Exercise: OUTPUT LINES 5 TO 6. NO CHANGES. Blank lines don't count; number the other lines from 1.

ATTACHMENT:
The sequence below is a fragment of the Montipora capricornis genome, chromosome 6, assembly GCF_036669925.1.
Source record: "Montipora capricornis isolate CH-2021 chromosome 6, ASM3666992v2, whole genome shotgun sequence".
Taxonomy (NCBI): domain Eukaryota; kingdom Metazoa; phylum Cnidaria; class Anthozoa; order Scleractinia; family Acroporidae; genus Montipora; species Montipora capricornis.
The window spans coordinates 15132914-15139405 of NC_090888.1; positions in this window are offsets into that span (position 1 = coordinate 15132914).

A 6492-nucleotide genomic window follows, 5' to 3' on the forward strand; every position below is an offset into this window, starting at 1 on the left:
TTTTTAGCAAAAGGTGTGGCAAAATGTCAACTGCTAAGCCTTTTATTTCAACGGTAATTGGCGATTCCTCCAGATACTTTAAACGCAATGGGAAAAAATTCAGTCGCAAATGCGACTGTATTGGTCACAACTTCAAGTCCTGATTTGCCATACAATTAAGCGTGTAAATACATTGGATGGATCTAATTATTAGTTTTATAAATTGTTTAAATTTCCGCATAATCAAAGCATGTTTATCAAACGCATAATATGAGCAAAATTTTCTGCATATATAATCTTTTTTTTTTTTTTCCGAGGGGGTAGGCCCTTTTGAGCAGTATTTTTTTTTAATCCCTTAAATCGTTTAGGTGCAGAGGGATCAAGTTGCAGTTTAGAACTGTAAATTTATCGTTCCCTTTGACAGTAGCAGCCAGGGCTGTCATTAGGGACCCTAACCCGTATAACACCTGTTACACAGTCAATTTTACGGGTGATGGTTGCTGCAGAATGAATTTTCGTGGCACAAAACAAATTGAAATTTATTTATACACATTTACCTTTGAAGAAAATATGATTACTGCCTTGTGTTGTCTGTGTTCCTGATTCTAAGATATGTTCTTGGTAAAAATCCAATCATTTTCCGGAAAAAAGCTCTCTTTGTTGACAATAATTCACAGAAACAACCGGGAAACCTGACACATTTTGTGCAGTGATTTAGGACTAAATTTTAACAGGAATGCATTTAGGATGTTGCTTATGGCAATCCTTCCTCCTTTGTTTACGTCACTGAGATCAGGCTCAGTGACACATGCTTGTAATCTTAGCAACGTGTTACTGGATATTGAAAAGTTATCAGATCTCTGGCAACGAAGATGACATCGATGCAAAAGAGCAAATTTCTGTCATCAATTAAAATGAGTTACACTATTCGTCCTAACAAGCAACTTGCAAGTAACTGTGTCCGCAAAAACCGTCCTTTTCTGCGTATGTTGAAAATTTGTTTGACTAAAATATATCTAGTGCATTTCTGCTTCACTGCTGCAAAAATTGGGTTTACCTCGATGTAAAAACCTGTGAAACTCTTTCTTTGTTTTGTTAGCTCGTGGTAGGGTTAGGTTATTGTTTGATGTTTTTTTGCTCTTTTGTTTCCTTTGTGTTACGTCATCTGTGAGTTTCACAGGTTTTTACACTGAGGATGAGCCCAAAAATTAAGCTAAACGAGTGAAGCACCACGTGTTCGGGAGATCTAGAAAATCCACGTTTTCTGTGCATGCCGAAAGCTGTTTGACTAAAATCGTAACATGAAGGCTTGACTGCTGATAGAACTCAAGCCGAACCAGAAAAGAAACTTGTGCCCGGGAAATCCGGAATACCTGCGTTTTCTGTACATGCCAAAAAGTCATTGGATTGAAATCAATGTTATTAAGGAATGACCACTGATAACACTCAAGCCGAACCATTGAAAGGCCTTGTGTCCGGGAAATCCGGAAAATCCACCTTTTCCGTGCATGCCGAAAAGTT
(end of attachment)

A 6492-nucleotide genomic window follows, 5' to 3' on the forward strand; every position below is an offset into this window, starting at 1 on the left:
TTTTTAGCAAAAGGTGTGGCAAAATGTCAACTGCTAAGCCTTTTATTTCAACGGTAATTGGCGATTCCTCCAGATACTTTAAACGCAATGGGAAAAAATTCAGTCGCAAATGCGACTGTATTGGTCACAACTTCAAGTCCTGATTTGCCATACAATTAAGCGTGTAAATACATTGGATGGATCTAATTATTAGTTTTATAAATTGTTTAAATTTCCGCATAATCAAAGCATGTTTATCAAACGCATAATATGAGCAAAATTTTCTGCATATATAATCTTTTTTTTTTTTTTCCGAGGGGGTAGGCCCTTTTGAGCAGTATTTTTTTTTAATCCCTTAAATCGTTTAGGTGCAGAGGGATCAAGTTGCAGTTTAGAACTGTAAATTTATCGTTCCCTTTGACAGTAGCAGCCAGGGCTGTCATTAGGGACCCTAACCCGTATAACACCTGTTACACAGTCAATTTTACGGGTGATGGTTGCTGCAGAATGAATTTTCGTGGCACAAAACAAATTGAAATTTATTTATACACATTTACCTTTGAAGAAAATATGATTACTGCCTTGTGTTGTCTGTGTTCCTGATTCTAAGATATGTTCTTGGTAAAAATCCAATCATTTTCCGGAAAAAAGCTCTCTTTGTTGACAATAATTCACAGAAACAACCGGGAAACCTGACACATTTTGTGCAGTGATTTAGGACTAAATTTTAACAGGAATGCATTTAGGATGTTGCTTATGGCAATCCTTCCTCCTTTGTTTACGTCACTGAGATCAGGCTCAGTGACACATGCTTGTAATCTTAGCAACGTGTTACTGGATATTGAAAAGTTATCAGATCTCTGGCAACGAAGATGACATCGATGCAAAAGAGCAAATTTCTGTCATCAATTAAAATGAGTTACACTATTCGTCCTAACAAGCAACTTGCAAGTAACTGTGTCCGCAAAAACCGTCCTTTTCTGCGTATGTTGAAAATTTGTTTGACTAAAATATATCTAGTGCATTTCTGCTTCACTGCTGCAAAAATTGGGTTTACCTCGATGTAAAAACCTGTGAAACTCTTTCTTTGTTTTGTTAGCTCGTGGTAGGGTTAGGTTATTGTTTGATGTTTTTTTGCTCTTTTGTTTCCTTTGTGTTACGTCATCTGTGAGTTTCACAGGTTTTTACACTGAGGATGAGCCCAAAAATTAAGCTAAACGAGTGAAGCACCACGTGTTCGGGAGATCTAGAAAATCCACGTTTTCTGTGCATGCCGAAAGCTGTTTGACTAAAATCGTAACATGAAGGCTTGACTGCTGATAGAACTCAAGCCGAACCAGAAAAGAAACTTGTGCCCGGGAAATCCGGAATACCTGCGTTTTCTGTACATGCCAAAAAGTCATTGGATTGAAATCAATGTTATTAAGGAATGACCACTGATAACACTCAAGCCGAACCATTGAAAGGCCTTGTGTCCGGGAAATCCGGAAAATCCACCTTTTCCGTGCATGCCGAAAAGTT